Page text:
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Last Updated: Tuesday, 6 September 2005, 13:20 GMT 14:20 UK
Lost children database goes live
Image of a child
An unknown number of people have been separated from families
Children separated from families after the deadly Hurricane Katrina are being helped by the US National Center for Missing and Exploited Children (NCMEC).

It helps prevent child abduction and sexual exploitation and usually runs a CyberTipline to report net abuse.

It has now set up a Katrina Missing Persons Hotline and its website is also serving as an online album of children who are trying to find their families.

Rescue teams are still hunting for survivors in New Orleans.

There are thought to be several thousand still in the city, but they have been urged to leave while the massive clean-up operation starts.

Special request

The US Department of Justice asked the NCMEC to set up a coordinated missing persons process to find and reunite those caught up in Hurricane Katrina across Mississippi, Louisiana, and Alabama.

Photos, names, and descriptions of missing adults, children, as well as relocated children, are being posted to the website.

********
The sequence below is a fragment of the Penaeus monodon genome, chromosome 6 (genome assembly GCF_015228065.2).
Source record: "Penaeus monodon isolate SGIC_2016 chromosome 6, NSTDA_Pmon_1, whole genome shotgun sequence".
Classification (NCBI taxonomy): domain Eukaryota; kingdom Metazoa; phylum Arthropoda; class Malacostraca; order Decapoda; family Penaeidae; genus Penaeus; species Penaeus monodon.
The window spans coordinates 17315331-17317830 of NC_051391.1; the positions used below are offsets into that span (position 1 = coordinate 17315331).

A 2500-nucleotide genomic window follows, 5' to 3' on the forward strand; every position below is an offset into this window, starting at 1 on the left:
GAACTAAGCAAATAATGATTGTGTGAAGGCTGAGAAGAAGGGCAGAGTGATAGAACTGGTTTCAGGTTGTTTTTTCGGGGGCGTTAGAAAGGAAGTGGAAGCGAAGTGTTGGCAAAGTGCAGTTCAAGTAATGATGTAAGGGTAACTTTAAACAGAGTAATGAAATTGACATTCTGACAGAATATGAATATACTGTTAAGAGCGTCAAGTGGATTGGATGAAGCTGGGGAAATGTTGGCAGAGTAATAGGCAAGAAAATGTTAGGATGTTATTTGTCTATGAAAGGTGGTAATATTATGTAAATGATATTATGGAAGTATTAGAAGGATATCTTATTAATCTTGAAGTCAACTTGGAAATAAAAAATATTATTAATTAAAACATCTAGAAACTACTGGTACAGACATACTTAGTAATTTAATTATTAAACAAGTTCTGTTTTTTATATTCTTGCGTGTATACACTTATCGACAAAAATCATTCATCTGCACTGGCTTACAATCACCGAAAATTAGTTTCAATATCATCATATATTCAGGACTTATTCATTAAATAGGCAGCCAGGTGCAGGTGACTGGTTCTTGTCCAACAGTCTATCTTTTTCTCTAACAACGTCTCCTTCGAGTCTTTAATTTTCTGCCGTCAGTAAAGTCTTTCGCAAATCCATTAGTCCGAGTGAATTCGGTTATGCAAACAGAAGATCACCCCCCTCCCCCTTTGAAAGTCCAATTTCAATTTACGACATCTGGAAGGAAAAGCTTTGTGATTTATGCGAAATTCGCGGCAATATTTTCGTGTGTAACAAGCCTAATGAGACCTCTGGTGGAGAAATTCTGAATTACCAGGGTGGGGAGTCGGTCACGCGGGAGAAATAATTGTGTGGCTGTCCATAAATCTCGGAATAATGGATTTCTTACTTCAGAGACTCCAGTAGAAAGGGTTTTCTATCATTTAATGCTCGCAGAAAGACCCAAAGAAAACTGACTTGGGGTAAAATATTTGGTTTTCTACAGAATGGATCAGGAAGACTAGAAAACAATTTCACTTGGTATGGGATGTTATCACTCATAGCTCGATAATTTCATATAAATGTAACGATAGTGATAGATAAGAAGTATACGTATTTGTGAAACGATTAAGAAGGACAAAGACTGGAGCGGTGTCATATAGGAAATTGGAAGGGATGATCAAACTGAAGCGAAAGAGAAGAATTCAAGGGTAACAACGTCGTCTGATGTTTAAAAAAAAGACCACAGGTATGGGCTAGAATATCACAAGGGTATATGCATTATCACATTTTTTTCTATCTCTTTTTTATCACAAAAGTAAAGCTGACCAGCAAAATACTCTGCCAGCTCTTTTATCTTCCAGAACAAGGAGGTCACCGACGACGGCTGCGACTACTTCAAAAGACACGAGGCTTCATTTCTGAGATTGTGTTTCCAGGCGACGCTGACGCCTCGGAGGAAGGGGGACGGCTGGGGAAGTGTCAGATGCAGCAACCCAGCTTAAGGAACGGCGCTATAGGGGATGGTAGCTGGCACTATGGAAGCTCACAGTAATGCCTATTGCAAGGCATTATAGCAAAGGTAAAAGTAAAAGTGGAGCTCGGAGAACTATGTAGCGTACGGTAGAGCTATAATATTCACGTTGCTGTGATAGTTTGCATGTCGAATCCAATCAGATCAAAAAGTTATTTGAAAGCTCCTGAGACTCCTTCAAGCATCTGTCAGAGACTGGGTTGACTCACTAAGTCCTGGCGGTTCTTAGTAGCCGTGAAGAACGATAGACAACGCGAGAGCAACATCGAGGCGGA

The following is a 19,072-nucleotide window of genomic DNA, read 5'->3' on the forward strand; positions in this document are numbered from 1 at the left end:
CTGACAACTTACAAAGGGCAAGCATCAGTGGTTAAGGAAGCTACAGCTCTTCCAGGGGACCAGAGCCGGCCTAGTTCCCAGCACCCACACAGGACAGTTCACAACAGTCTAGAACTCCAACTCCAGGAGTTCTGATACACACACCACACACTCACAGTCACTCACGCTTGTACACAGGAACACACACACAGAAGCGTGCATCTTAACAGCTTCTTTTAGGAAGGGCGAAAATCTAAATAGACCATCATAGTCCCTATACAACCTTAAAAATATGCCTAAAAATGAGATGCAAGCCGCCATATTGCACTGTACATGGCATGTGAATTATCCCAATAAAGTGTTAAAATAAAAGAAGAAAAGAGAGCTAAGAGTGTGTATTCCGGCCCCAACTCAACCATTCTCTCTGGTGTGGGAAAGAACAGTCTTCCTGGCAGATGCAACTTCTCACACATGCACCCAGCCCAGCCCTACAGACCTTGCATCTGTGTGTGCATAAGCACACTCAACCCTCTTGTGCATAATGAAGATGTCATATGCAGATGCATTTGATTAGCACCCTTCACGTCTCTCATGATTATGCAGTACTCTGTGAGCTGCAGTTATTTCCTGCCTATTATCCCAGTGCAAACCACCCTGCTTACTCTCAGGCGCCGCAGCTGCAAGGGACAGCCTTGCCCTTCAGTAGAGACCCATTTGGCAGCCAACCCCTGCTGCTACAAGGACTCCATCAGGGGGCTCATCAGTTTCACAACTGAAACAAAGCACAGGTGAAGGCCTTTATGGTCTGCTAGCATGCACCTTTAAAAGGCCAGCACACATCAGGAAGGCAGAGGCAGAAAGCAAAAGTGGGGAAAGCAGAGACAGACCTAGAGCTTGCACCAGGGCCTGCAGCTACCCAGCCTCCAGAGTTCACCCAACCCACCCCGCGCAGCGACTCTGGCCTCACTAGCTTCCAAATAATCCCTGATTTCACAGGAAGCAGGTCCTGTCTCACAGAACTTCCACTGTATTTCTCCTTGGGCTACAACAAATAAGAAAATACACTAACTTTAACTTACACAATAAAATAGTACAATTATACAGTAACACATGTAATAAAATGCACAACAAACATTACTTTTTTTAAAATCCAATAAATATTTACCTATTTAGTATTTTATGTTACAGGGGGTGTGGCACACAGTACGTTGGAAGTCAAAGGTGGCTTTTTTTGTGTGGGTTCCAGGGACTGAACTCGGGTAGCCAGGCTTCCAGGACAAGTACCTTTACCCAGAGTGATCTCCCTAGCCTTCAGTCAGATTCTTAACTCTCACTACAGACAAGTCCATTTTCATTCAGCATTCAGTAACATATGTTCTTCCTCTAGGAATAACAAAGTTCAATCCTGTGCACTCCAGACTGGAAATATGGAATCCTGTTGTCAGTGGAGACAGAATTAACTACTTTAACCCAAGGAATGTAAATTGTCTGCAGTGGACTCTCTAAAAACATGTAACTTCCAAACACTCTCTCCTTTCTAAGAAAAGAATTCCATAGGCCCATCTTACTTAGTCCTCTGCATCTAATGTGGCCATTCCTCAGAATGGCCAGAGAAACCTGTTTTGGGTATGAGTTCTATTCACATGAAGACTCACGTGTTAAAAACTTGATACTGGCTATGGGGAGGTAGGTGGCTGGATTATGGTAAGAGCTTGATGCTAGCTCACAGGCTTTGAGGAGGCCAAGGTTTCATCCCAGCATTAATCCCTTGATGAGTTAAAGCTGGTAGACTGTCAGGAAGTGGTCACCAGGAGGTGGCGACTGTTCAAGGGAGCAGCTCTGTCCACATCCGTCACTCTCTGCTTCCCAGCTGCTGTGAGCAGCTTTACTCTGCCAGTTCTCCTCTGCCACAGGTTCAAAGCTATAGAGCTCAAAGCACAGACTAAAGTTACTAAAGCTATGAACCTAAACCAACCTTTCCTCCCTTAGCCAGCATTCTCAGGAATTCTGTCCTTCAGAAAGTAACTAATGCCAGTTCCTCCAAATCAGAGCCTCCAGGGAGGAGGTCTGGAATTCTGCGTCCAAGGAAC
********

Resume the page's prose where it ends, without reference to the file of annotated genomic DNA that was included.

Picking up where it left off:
Image of a helicopter in New Orleans
The rescue and clear-up effort is underway in New Orleans
The NCMEC has also sent out its network of volunteers armed with mobile phones - many of whom are retired police - to affected states to help families with the technicalities of filing their missing persons alerts.

They are also helping them find and post images to the website.

Digital cameras and scanners have also been donated to help with the organisation's efforts, and a national school photographic studio has offered to release school photos of missing children, at a guardian/relative's request, where no image is available.

Many of the children who have been found alone are too young or scared to give full information to the authorities, so some descriptions are brief.

Many are marked as "missing", but there are some success stories such as "Gabby", a two-year-old girl.

The picture shows the child but has a red "Resolved" emblazoned across it. She had been found on the Causeway at I-10.

Websites, such as Craigslist, have already been proving popular as places for worried relatives to turn to.


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